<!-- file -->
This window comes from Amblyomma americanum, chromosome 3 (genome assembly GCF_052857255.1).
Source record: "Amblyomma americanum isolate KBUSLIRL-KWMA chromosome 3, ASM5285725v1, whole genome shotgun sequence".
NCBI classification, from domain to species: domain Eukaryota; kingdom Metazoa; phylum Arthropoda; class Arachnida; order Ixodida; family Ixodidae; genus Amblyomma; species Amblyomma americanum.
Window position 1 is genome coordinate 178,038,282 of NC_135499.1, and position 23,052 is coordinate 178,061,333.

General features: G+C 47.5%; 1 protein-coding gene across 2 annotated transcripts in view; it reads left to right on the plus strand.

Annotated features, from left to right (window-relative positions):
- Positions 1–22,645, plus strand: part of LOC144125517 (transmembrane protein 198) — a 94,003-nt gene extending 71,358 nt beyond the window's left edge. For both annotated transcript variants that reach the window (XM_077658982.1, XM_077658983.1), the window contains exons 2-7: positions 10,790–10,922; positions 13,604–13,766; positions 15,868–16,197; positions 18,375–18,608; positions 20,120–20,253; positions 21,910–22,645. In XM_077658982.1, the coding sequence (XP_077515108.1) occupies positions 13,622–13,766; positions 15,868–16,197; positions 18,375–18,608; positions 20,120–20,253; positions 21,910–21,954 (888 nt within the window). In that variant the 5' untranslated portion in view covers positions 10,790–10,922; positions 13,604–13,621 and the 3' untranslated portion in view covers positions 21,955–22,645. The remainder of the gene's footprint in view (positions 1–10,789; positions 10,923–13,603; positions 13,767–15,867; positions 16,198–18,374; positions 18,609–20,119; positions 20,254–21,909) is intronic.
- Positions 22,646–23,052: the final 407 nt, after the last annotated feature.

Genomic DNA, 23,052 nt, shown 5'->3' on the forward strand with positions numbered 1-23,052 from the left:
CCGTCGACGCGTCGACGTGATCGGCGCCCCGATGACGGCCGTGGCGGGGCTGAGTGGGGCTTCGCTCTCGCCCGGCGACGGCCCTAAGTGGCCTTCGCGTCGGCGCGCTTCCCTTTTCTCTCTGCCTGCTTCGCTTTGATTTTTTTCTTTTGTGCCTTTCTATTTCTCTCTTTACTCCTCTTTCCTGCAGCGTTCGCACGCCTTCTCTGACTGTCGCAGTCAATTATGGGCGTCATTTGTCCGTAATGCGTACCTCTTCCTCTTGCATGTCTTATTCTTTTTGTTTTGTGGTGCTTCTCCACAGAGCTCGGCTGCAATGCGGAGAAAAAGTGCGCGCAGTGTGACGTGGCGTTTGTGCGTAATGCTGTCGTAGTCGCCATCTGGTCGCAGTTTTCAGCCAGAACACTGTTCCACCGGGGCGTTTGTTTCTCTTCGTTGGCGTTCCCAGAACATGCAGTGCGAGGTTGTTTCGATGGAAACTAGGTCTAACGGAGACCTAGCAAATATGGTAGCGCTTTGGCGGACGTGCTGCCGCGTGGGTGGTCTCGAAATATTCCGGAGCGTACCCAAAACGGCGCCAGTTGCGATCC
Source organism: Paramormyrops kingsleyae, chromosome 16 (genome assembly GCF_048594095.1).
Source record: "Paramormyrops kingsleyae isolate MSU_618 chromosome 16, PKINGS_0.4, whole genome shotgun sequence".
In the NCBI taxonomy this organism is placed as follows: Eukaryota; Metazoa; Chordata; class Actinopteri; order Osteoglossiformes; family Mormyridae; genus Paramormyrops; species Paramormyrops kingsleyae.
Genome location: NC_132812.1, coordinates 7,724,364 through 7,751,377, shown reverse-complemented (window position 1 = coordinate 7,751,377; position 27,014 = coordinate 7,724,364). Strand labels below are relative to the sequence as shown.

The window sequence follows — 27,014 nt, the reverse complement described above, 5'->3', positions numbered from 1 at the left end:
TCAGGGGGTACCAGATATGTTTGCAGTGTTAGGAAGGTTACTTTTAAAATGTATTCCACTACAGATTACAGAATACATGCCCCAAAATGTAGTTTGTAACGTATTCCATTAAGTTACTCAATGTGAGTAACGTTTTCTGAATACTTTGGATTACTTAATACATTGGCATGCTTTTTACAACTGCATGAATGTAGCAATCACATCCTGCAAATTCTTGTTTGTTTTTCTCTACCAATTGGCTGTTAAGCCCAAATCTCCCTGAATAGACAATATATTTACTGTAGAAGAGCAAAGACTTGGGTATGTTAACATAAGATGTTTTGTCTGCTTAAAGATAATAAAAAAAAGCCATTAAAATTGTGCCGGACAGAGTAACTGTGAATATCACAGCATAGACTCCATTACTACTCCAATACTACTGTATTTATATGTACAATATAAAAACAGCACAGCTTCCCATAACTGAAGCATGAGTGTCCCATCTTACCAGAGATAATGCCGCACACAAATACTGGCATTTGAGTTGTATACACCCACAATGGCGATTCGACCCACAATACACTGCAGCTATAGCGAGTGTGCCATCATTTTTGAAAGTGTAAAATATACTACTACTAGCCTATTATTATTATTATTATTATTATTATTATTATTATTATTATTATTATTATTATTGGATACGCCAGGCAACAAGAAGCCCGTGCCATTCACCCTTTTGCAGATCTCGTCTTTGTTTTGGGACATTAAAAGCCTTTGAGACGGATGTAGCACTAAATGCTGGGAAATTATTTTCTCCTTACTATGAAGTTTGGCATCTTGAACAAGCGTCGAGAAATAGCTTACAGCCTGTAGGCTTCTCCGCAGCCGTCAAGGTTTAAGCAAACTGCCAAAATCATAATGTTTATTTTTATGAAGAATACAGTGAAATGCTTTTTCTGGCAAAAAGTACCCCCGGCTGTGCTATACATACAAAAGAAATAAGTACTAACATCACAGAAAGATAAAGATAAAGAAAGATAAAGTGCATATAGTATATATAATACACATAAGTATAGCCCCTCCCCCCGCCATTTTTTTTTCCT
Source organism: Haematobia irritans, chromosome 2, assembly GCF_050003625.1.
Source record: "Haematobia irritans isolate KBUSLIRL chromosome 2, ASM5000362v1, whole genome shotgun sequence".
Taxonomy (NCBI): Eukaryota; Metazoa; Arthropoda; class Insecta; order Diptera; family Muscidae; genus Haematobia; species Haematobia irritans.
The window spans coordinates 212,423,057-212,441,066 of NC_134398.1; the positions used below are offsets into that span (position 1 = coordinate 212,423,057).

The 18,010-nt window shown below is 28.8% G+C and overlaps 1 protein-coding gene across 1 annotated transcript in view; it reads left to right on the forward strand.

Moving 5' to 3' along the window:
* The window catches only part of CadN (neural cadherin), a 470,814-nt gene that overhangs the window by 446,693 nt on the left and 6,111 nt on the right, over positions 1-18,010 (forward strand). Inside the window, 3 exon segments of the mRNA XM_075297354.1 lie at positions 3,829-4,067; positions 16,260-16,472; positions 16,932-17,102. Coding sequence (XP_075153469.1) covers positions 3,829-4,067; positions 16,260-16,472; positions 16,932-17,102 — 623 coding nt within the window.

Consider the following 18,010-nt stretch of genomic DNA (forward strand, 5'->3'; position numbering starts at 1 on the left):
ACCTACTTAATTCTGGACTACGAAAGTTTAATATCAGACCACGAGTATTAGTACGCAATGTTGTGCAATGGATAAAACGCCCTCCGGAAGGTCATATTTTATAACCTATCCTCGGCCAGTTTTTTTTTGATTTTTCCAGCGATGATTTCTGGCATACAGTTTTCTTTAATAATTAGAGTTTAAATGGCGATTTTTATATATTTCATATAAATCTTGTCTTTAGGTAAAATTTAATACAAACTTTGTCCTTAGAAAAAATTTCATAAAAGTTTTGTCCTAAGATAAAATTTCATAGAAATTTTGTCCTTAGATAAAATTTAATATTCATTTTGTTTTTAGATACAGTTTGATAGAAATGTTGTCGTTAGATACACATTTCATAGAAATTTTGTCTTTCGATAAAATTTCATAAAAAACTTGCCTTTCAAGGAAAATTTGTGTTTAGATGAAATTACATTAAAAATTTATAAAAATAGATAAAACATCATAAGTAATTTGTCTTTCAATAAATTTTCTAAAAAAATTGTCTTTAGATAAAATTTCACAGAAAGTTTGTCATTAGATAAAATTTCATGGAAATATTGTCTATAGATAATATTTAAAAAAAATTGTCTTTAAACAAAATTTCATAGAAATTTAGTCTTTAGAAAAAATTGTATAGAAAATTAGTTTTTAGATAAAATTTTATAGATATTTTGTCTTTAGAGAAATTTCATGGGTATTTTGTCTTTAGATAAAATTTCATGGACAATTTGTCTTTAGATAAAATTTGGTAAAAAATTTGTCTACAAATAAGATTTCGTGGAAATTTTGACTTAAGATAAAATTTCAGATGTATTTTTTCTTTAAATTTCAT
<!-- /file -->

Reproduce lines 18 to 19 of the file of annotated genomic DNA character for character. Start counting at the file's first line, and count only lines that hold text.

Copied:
Source record: "Haematobia irritans isolate KBUSLIRL chromosome 2, ASM5000362v1, whole genome shotgun sequence".
Taxonomy (NCBI): Eukaryota; Metazoa; Arthropoda; class Insecta; order Diptera; family Muscidae; genus Haematobia; species Haematobia irritans.